What I learned from Becoming Trader Joe: How I Did Business My Way and Still Beat the Big Guys by Joe Coulombe.
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[0:01] I wrote this book to help entrepreneurs and would-be entrepreneurs. That's why there's a lack of miracles and a surplus of marketing details including buying, advertising, distributing, and running stores; and lots of discussion of how we built a successful business on high wages.
[18:09] Chapter 11 was a possibility. But I was reading The Guns of August, by Barbara W. Tuchman, with its implicit concept of multiple solutions to non-convex problems.
[19:07] This is my favorite of all managerial quotes: If all the facts could be known, idiots could make the decisions. —Tex Thornton, cofounder of Litton Industries, quoted in the Los Angeles Times in the mid-1960s.
[22:33] The most basic conclusion I drew from her book was that, if you adopt a reasonable strategy, as opposed to waiting for an optimum strategy, and stick with it, you'll probably succeed. Tenacity is as important as brilliance.
[24:31] The one core value that I chose was our high compensation policies. This is the most important single business decision I ever made: to pay people well.
[30:30] The basic problem is that convenience store retailing is a commodity business that is hard to differentiate. What I needed was a good but small opportunity for my good but small company: a non-commodity, differentiated kind of retailing.
[33:38] As we evolved Trader Joe's, its greatest departure from the norm wasn't its size or its decor. It was our commitment to product knowledge, something which was totally foreign to the mass-merchant culture, and our turning our backs to branded merchandise.
[38:25] Most of my ideas about how to act as an entrepreneur are derived from The Revolt of the Masses by Jose Ortega y Gasset, the greatest Spanish philosopher of the twentieth century. I believe this book still offers the clearest explanation of the times in which we live. And I believe it offers a master “plan of action" for the would-be entrepreneur, who usually has no reputation and few resources.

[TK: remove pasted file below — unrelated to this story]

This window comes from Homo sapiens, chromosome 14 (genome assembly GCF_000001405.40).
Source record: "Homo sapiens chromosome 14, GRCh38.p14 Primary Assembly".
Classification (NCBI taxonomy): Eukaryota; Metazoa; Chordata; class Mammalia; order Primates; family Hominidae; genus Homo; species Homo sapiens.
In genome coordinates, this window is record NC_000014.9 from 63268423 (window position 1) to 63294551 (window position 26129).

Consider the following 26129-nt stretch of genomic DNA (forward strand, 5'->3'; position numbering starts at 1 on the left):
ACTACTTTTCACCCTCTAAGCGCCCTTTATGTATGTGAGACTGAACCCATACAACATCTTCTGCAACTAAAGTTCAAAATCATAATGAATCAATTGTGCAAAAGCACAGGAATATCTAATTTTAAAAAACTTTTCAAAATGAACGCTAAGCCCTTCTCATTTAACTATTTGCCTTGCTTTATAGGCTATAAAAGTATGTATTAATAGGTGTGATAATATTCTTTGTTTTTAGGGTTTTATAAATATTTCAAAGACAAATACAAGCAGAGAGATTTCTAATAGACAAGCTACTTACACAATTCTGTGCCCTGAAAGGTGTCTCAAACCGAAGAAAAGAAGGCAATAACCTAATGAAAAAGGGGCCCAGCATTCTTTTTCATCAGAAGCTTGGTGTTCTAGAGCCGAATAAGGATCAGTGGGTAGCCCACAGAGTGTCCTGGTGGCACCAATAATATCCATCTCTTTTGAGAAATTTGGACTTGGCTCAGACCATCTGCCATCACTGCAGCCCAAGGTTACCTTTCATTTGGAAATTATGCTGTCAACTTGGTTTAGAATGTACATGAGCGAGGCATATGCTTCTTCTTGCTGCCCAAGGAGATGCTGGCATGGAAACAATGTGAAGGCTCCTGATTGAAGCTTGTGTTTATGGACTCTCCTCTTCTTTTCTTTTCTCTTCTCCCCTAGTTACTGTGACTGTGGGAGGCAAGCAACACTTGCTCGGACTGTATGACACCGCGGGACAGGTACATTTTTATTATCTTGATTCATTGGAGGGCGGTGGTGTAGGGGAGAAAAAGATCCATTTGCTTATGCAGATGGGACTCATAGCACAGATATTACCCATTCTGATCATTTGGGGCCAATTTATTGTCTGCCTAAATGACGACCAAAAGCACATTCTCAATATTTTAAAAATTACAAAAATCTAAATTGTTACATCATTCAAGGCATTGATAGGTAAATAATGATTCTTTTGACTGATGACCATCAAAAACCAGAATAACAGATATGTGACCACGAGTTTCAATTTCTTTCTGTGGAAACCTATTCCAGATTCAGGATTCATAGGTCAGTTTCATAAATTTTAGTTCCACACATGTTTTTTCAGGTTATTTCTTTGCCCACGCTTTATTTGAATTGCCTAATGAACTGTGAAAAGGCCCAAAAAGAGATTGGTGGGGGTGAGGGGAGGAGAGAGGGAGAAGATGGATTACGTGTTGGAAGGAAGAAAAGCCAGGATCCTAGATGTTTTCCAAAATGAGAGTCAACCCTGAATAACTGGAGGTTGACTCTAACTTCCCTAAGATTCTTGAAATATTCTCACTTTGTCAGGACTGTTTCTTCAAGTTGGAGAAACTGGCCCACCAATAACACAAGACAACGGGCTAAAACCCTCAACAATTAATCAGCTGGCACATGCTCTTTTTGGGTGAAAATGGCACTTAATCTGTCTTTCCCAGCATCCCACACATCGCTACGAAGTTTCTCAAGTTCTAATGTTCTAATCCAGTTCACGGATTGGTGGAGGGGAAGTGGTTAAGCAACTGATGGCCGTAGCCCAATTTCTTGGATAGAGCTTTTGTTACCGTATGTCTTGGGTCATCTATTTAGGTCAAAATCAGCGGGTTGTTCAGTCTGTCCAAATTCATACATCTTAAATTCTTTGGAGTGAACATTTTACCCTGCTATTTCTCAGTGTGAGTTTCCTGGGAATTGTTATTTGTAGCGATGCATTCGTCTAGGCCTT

[40:22] From the beginning, thanks to Ortega, I've been aware of the need to sell everybody. . . I took a cue from General Patton, who thought that the greatest danger was not that the enemy would learn his plans, but that his own troops would not.
[47:32] We assumed that our readers had a thirst for knowledge, 180 degrees opposite from supermarket ads. We emphasized "informative advertising," a term borrowed from the famous entrepreneur Paul Hawken, who started publishing in the Whole Earth Review in the early 1980s. These informative texts were intended to stress how our products were differentiated from ordinary stuff.
[52:09] All businesses have problems. It's the problems that create the opportunities. If a business is easy, every simple bastard would enter it. My point is that a businessperson who complains about problems doesn't understand where his bread is coming from.
[57:00] We violated every received-wisdom of retailing except one: we delivered great value, which is where most retailers fail.
[1:14:05] But do I regret having sold? Yes. I admit it. To mine own self I was not true when I sold. I regret not having had the guts to ride out the loss of the surtax exemptions, the employee ownership problem, the threat of death taxes, Carter's threat to eliminate capital gains preference, and all the other fears, real or phantom, of late 1978. I have to admit the truth, that I regret having sold Trader Joe's. And I have had to pay something for this, beyond the loss of my shadow.
Other episodes mentioned in this episode:
#18 Let My People Go Surfing: The Education of a Reluctant Businessman
#20 Setting the Table: The Transforming Power of Hospitality in Business
#89 Confessions of an Advertising Man
#107 Sol Price: Retail Revolutionary & Social Innovator
#110 Distant Force: A Memoir of the Teledyne Corporation (Henry Singleton)
#170 My Life in Advertising
#179 Jeff Bezos and the Age of Amazon
#181 Copy This!: How I turned Dyslexia, ADHD, and 100 square feet into a company called Kinkos
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